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As regards vancomycin plasma monitoring in patients with MERSA, Should we still rely on peak/trough approach (OR peak only, trough only) for dose optimization? For the trend of target AUC use in vancomycin dose optimization, how many samples are required and their sampling time?
I appreciate your reply!
Ehab S. ELDesoky
Professor of pharmacology
Faculty of Medicine
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A Practice guidelines for therapeutic monitoring of vancomycin treatment for Staphylococcus aureus infection in adult patients were reviewed by an expert panel of the Infectious Diseases Society of America, the American Society of Health-System Pharmacists, and the Society of Infectious Diseases Pharmacists (Clin Infect Dis. 2009 Nov 1;49(9):1465). For a summary, you can visit this website http://www.nelm.nhs.uk/en/NeLM-Area/News/2009---July/22/Updated-US-practice-guidelines-for-vancomycin-monitoring-/
Khalid M Alkharfy
College of Pharmacy
King Saud University
Riyadh, Saudi Arabia
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The following message was posted to: PharmPK
Dear Ehab, Khalid, and all:
The recommendations of the expert panel of all these societies is
rather disappointing. Initial vanco doses should be based of the target
trough you want to achieve, individualized to the patient's weight and renal
Why should trough levels be obtained so late, after the 4th dose? Do
these experts really think you have to wait for a steady state before
getting serum levels, leaving the patient at risk until that time? That is
extremely naive and is based on obsolete knowledge and the old approach of
linear regression on the logs of the serum concentrations. There is NO
reason any more to wait for a steady state, any more than there is any
reason to wait until the distribution is the drug is complete after a dose.
Start getting your levels with the first dose, usually a peak and a trough,
to see what is happening to the patient.
Target trough concentrations of 10 are OK, but more and more bugs
are getting resistant, and the therapeutic task is more and more to suppress
the emergence of resistant bugs. Because of this, target troughs of 15 and
even occasionally 20 are recommended for certain individual patients (as all
therapy should be individualized). This also means that our therapy should
become maximally efficient, with the most bang for the dose.
Now, what happens to the peaks as these doses are increased to hit
the higher trough targets? Does no one wish to know what they are? It seems
not, according to these experts.
Let us start with a 65 year old patient, 70 in tall and weighing 70
kg, who has a serum creatinine of 1.0. Let us develop a vancomycin regimen
for him to hit a target trough of 15 ug/ml, giving the drug over 1 hr, q 12
h. If you use our population model for vanco, developed by Dr. Agneta Hurst
several years ago, the ideal dose is a loading dose of 1929 mg, followed by
978 mg, then 908. and then generally by 832 mg infused over 1 hr, q 12 h, or
1600 mg/day. The AUC after a week is 3667 units. Peak vanco concentrations
are about 50, to have a 12 hr trough of 15. Why do we need all that AUC
Vanco is not a concentration dependent drug, and it is relatively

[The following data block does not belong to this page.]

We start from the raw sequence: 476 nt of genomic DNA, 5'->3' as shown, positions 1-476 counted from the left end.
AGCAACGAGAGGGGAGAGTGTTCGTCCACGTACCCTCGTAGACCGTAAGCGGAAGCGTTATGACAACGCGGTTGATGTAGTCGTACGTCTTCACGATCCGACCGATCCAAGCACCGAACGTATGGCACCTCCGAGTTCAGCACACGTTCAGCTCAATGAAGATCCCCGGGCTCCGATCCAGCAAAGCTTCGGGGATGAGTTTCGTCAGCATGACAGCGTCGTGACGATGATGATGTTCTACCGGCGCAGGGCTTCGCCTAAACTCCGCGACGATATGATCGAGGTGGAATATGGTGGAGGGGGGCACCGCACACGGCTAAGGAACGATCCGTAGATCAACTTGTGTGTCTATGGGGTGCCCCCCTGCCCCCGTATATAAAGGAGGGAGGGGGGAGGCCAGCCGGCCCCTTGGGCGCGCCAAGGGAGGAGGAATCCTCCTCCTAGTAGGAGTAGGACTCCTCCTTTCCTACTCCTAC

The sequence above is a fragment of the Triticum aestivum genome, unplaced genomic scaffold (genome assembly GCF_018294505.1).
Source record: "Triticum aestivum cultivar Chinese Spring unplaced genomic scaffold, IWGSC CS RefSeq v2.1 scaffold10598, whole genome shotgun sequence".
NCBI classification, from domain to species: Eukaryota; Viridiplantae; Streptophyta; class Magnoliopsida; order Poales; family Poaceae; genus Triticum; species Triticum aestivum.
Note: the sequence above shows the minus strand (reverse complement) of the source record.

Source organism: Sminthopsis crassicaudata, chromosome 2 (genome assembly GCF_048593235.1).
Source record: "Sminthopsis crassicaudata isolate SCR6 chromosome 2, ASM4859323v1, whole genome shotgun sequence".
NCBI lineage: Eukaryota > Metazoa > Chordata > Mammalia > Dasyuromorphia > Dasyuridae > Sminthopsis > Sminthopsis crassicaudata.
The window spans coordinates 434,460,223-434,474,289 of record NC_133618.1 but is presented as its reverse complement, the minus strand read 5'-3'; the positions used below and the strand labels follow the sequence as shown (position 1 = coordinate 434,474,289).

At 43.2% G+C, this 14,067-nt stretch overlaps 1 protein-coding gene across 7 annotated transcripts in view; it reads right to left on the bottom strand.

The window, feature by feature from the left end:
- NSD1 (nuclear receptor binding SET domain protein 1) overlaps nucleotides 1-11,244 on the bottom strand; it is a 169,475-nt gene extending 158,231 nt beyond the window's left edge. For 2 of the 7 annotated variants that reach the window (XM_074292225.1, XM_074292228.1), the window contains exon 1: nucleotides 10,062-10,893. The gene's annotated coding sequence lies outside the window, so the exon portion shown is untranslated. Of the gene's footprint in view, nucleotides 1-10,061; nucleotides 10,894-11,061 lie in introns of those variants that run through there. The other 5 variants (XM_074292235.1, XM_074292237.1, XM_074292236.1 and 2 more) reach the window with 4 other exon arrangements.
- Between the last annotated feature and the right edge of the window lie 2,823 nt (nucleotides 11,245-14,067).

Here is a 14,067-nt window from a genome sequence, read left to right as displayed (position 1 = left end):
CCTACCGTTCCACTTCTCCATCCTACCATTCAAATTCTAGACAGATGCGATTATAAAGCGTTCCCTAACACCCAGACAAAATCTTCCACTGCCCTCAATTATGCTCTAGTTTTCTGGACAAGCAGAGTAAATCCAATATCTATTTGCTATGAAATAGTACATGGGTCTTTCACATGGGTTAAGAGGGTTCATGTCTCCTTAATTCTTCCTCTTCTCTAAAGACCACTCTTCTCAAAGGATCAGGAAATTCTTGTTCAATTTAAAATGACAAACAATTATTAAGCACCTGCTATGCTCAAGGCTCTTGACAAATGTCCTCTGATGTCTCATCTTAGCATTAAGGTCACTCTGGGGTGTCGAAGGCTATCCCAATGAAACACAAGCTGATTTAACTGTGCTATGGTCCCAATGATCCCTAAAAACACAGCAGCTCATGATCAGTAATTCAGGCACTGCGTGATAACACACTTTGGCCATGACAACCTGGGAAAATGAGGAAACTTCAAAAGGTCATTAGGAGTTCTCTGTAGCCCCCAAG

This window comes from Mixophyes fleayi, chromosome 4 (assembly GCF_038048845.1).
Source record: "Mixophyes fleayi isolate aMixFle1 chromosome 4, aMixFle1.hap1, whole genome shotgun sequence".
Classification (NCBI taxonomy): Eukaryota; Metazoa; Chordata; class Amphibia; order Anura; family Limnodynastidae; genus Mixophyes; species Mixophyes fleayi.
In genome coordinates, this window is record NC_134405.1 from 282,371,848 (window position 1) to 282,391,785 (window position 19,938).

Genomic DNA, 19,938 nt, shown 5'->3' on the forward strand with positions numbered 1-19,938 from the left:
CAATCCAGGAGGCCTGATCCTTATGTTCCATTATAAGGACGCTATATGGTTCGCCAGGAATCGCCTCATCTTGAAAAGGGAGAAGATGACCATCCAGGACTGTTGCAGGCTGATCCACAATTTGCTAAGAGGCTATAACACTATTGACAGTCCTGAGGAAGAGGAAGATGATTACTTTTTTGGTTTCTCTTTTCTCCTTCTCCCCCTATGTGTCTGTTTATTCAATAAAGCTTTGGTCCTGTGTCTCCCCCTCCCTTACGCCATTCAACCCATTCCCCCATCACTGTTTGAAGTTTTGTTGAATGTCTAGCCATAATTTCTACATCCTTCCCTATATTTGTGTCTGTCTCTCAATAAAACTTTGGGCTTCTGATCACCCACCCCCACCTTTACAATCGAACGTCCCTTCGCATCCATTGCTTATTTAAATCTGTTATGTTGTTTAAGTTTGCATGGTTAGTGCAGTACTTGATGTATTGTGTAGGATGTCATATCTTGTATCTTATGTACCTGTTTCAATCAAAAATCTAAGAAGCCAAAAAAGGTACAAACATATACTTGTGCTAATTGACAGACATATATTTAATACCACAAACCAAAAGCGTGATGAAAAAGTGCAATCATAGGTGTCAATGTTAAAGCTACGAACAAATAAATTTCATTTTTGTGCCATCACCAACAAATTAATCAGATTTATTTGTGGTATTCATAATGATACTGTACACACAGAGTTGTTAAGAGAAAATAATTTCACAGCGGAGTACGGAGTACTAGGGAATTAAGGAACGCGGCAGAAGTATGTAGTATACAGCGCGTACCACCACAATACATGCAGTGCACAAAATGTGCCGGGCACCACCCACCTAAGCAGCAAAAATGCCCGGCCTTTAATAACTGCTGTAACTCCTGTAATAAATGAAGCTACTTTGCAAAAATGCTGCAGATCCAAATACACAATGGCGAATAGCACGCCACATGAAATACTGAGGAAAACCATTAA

easy in most cases to have a trough of 15 be about 7.5 times the MIC. Higher
concentrations, as at the peak and thereafter for the first 3-4 hrs offer
little in the way of kill, but contribute lots to the development of
toxicity. Note the high AUC of 3667 units.
Now let's make like Wysocky a number of years ago, when he showed
that continuous IV vanco did as well as intermittent, but greatly reduced
the dose needed to get the target concentration. He used 24 hr continuous
infusions. For the same patient, the ideal dose is now only 1469 mg,
followed by 1050 mg/day thereafter, with an AUC for the same week of 2239
However, Wysocky had a problem. He did not get the desired
concentrations until after 24 hours. What to do?
Use a loading dose. Begin with a 1 hr infusion designed to hit your
target at that time. Then follow with another infusion for 5 hours, for
example. Now you are 6 hrs into the regimen. Finish off the first day with
an 18 hr infusion, then follow with 24 hr infusions daily after that. The
regimen is 350 mg over the first hour, then 500 mg for the next 5 hours,
then 1000 mg for the next 18 hrs and 1000 mg q 24 h continuously after that.
The total AUC is 2280 units.
Monitor this regimen with a level at 6 hrs, then at 24 hrs, then at
the end of some later infusion. If the level should be 9/10 of your target,
just infuse 10/9 of what you did before. Very easy.
I have seen 2 patients with agranulocytosis felt by many to be due
to vanco toxicity. They had it infused over 1 hr q 12 h. Maybe if they had
had it continuously, then might not have had the high peaks we all seem to
forget about, and maybe their toxicity might have been less severe. If we
need to be more aggressive with our vanco, then let's for sure try to be
most efficient in the way we give it.
It takes software to do this job of individualizing dosage regimens
for such patients. Our new MM-USCPACK software uses nonparametric population
models which permit Multiple Model dosage design which develops regimens
specifically tailored to hit selected specific targets with maximal
precision (minimum expected weighted squared error). This software can be
evaluated by downloading it from our web site
then we will give you access to download it.
Very best regards,
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